The main objective of the United Nations Development Millennium Goals - a consensus if ever there was one - is to end poverty. Wiping out illiteracy, ensuring access to safe drinking water and education, and reducing maternal and child mortality are seemingly unarguable aims.
And indeed, one can agree with the idea of redistributing wealth in the form of services to those who don't have them - that is, after all, the raison d'être of most NGOs - without being part of the political consensus behind it.
Poverty, measured by a variety of indices (income, access to services, etc.), is in reality defined only in relation to wealth, and not in absolute terms. We sense intuitively that material scarcity is only intolerable in comparison with abundance. Studies (on the biology of stress See Richard Wilkinson, Mind the Gap: Hierarchies, Health and Human Evolution. London: Weidenfeld and Nicolson, 2000, in particular) support this perception, showing that a feeling of social inferiority leads to chronic anxiety, itself the cause of various illnesses.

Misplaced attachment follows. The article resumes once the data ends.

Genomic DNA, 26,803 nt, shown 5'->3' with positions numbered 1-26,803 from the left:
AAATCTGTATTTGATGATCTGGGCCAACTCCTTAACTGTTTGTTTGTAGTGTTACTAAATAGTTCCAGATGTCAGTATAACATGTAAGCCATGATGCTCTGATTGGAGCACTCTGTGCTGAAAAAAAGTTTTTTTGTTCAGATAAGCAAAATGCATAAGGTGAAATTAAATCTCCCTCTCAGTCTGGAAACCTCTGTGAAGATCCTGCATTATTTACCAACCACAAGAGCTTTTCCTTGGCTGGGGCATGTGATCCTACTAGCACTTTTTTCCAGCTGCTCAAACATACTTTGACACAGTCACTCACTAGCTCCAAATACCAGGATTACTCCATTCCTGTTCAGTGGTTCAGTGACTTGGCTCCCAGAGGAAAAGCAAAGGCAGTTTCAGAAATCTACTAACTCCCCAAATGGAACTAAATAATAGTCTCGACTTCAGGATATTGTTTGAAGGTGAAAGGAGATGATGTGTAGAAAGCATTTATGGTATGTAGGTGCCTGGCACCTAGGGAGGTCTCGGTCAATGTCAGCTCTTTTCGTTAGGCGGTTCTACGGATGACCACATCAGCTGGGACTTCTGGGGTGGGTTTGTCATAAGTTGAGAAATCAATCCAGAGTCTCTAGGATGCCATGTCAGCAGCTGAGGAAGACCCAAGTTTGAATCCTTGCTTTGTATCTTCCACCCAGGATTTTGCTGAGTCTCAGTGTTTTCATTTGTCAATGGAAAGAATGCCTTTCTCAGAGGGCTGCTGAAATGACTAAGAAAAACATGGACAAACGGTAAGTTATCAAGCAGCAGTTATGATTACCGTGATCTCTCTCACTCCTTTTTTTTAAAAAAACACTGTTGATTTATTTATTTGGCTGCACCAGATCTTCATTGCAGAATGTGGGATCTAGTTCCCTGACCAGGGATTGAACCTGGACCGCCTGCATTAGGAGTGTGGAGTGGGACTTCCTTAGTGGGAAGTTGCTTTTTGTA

That's why the dizzying increase in the gap between the world's rich and poor over the past thirty years calls for other responses than those offered by the compassionate conservatism underpinning the millennium goals. Improving the lot of humanity is less about reducing poverty than about fighting inequality. For the poor to be less poor, the rich have to be less rich.